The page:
Posted: 11 May 2010 05:39 PM   [ Ignore ]   [ # 40 ]
Newbie
Rank
Total Posts:  4
Joined  2010-05-10

I did weigh the yokes, and all of the ingredients. The cake was slightly higher, but not a peak like a muffiin. As far as over beating, I’m not sure—it’s possible. I use a 15 year old Kitchen Aid heavy duty stand mixer. I may need to work on just making the cake part of the recipe until I get it right.  Over all the cake taste great just a little dry.

Thanks,

Tom

Profile
 
 
Posted: 11 May 2010 06:00 PM   [ Ignore ]   [ # 41 ]
Sr. Member
RankRankRankRank
Total Posts:  1360
Joined  2008-09-27
ruralrenderer - 11 May 2010 04:13 PM

so should I remove the cakes slightly sticky using a tooth pick?

I remove it when there are a few crumbs attached, but no batter.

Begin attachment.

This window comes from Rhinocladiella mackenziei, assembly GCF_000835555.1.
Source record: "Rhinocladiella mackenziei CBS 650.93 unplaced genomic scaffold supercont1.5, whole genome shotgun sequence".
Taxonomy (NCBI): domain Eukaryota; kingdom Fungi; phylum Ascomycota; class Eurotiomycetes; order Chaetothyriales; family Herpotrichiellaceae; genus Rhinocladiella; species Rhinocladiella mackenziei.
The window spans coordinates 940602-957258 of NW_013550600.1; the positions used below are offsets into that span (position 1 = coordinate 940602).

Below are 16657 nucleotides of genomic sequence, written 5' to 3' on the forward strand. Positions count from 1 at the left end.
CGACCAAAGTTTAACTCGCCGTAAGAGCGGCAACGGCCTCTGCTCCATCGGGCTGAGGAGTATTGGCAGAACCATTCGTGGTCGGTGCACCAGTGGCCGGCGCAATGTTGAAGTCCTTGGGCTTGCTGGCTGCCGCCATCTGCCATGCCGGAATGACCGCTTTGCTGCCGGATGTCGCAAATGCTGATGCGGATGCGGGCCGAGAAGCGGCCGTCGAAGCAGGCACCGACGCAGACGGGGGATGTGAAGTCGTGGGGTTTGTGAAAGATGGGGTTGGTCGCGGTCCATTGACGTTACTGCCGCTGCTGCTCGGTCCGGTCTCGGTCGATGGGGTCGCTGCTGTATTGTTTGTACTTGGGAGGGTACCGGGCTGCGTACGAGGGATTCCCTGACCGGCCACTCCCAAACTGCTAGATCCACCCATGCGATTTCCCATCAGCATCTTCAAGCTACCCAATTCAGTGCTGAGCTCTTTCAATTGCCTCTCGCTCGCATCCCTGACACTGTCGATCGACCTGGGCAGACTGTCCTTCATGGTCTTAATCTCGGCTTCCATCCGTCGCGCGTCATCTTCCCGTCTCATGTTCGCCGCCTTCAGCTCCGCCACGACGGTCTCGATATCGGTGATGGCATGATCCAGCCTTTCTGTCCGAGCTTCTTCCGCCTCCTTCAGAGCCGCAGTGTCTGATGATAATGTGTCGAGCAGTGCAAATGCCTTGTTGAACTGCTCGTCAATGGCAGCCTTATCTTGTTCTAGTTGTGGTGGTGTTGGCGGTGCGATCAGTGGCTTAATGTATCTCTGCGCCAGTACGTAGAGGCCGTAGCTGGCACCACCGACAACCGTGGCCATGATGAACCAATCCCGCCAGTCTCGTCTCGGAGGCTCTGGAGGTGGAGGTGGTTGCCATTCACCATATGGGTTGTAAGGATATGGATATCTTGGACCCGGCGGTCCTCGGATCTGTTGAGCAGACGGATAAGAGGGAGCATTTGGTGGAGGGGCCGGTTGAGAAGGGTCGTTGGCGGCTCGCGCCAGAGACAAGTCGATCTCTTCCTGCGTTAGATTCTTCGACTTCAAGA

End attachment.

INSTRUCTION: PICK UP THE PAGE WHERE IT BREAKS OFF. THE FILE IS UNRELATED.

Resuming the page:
Signature 

If error is corrected whenever it is recognized as such, the path of error is the path of truth.

—Hans Reichenbach

Profile
 
 
Posted: 11 May 2010 06:13 PM   [ Ignore ]   [ # 42 ]
Jr. Member
RankRank
Total Posts:  45
Joined  2010-01-16

I haven’t made this cake yet, but I’ve had this issue with other cakes and I also weigh my ingredients.  When I made the Devil’s Food Cake with Midnight Ganache, the cake was very crumbly and somewhat dry.  I even took the cake out of the oven 2 minutes early.  I usually don’t have a problem with my oven temperature on most recipes, but for some reason I’m having more issues with doneness and drying with Rose’s recipes.  (I hate to say this.  It is obviously my fault.) I want to try to use the cake temperature of 190-205 degrees F, but I’m concerned about change in oven temperature when I would have to open the oven door more than once.  Any thoughts or suggestions?

Profile
 
 
Posted: 11 May 2010 08:09 PM   [ Ignore ]   [ # 43 ]
Newbie
Rank
Total Posts:  4
Joined  2010-05-10

I made teh German chocolate cake—it was dry, but I failed to use the dutch processed cocoa which probably caused the dryness.

Tom

Profile
 
 
   
3 of 3
3
Back to top